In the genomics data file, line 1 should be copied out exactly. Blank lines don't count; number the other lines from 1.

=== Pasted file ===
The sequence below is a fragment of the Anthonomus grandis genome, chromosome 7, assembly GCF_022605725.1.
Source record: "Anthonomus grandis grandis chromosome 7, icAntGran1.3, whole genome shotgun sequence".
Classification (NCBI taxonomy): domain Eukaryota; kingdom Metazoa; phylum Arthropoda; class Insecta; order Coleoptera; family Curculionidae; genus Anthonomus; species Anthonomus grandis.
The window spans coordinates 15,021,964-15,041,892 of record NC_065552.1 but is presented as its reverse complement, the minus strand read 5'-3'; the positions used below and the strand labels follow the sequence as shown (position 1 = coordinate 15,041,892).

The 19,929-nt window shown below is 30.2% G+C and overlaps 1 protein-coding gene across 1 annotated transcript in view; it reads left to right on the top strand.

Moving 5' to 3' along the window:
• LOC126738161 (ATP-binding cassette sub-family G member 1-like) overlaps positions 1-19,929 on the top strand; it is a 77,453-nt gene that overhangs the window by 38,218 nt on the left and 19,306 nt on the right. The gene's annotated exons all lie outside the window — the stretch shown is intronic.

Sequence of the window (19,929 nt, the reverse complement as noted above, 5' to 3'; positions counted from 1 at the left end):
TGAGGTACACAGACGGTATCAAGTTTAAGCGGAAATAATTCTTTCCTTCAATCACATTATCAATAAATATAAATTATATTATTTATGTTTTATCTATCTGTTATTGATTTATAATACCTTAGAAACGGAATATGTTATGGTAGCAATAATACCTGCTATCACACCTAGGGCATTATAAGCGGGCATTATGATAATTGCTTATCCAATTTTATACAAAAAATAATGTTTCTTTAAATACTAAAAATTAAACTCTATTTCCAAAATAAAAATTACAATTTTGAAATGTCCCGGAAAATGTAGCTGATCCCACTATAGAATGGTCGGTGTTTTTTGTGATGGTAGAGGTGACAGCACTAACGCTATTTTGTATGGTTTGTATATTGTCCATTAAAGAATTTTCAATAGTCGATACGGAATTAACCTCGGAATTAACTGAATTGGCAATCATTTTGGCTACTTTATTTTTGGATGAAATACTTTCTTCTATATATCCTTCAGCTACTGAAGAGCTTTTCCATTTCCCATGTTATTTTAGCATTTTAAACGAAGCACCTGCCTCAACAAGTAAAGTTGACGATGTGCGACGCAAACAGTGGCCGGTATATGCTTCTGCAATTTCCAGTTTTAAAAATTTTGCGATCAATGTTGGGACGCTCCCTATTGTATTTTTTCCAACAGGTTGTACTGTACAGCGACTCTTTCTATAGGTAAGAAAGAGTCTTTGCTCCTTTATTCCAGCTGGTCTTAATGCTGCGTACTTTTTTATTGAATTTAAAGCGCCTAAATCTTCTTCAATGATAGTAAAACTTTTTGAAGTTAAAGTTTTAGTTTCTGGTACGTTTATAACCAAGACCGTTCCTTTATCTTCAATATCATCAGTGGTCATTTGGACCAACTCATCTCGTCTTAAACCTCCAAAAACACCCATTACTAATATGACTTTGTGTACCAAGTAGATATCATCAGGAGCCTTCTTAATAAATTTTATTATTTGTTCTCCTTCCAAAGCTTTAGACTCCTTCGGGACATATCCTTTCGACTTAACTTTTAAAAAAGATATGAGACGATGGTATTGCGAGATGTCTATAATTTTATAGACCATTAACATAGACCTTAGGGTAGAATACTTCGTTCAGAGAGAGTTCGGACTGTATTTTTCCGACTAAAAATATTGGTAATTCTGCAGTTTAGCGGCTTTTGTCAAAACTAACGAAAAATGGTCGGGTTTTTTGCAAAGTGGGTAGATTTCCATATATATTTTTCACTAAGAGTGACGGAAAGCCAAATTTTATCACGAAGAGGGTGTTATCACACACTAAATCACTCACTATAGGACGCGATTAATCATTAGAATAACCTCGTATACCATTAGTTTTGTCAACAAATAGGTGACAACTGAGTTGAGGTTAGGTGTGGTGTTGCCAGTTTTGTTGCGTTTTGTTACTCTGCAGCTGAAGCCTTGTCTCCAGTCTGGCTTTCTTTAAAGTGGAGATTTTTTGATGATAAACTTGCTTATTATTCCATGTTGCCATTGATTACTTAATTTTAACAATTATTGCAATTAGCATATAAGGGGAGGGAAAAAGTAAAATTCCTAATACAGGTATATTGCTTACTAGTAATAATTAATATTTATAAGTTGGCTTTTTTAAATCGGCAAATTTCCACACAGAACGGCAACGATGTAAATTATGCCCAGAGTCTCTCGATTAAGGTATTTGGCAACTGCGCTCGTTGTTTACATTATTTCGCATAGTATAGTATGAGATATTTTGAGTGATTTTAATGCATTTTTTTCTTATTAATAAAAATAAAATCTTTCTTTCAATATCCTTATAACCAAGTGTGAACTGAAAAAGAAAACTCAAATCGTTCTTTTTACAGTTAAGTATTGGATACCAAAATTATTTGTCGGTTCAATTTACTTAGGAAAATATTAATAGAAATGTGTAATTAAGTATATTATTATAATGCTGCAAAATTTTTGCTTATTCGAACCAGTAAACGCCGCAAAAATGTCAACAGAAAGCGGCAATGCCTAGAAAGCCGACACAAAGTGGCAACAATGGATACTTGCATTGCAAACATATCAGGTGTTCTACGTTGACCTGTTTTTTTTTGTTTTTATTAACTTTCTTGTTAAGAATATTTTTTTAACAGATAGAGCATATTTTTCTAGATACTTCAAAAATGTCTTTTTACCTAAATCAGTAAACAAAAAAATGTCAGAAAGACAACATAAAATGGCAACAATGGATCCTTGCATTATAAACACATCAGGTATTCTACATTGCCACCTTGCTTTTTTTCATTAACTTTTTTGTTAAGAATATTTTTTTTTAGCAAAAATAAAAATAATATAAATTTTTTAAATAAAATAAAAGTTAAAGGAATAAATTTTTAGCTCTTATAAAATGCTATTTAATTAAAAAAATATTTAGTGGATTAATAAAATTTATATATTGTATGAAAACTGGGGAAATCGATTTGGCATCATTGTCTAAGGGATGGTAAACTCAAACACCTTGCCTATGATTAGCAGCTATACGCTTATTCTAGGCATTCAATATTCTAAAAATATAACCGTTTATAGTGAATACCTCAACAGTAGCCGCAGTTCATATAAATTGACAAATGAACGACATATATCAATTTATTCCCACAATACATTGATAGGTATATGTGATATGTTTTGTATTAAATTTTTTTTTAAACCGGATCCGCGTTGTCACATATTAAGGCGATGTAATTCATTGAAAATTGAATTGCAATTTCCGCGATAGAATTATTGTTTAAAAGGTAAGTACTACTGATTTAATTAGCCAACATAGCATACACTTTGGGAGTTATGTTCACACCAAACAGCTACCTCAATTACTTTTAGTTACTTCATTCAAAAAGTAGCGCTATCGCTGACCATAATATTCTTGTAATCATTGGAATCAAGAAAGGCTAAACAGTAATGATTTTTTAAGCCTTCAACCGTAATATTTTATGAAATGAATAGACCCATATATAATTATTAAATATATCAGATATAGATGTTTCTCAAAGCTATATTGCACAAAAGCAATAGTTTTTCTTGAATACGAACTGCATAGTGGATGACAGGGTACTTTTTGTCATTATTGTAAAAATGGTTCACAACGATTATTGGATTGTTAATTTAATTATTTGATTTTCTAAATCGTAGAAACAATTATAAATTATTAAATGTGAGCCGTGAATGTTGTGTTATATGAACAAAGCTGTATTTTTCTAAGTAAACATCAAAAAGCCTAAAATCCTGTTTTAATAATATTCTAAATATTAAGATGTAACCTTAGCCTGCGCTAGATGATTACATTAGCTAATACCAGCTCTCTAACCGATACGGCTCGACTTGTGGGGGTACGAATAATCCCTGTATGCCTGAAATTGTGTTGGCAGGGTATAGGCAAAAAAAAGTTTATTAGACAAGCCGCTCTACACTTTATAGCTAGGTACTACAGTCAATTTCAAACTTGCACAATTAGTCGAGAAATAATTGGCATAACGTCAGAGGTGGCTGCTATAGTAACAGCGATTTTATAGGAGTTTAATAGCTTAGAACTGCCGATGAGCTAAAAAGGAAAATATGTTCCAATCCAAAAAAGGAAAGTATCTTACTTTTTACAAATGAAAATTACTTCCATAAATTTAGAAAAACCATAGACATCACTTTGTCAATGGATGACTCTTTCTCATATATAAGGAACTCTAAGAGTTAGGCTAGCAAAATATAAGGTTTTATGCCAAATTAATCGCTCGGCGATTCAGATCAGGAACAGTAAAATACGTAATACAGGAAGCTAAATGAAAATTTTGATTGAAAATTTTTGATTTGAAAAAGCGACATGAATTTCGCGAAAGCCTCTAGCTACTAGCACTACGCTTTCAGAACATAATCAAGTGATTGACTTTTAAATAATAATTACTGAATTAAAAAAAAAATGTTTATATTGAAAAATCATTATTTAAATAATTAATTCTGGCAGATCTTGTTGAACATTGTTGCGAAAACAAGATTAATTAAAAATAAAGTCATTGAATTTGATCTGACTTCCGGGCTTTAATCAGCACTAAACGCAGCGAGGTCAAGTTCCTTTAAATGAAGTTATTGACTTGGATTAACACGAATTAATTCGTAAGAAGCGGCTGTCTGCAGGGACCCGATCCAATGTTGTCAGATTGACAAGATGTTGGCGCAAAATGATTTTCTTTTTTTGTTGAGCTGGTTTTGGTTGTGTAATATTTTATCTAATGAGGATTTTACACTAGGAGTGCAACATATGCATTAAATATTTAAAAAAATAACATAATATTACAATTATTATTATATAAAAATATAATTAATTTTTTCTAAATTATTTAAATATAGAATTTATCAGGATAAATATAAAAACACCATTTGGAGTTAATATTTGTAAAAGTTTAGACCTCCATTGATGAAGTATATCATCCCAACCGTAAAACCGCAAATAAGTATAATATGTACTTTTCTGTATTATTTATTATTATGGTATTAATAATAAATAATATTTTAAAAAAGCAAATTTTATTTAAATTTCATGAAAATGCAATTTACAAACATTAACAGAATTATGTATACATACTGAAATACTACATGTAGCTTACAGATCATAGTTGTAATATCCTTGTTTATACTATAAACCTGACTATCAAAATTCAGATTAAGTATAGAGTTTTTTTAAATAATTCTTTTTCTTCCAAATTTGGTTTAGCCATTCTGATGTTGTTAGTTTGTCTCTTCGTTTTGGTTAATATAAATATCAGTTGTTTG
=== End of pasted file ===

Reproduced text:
The sequence below is a fragment of the Anthonomus grandis genome, chromosome 7, assembly GCF_022605725.1.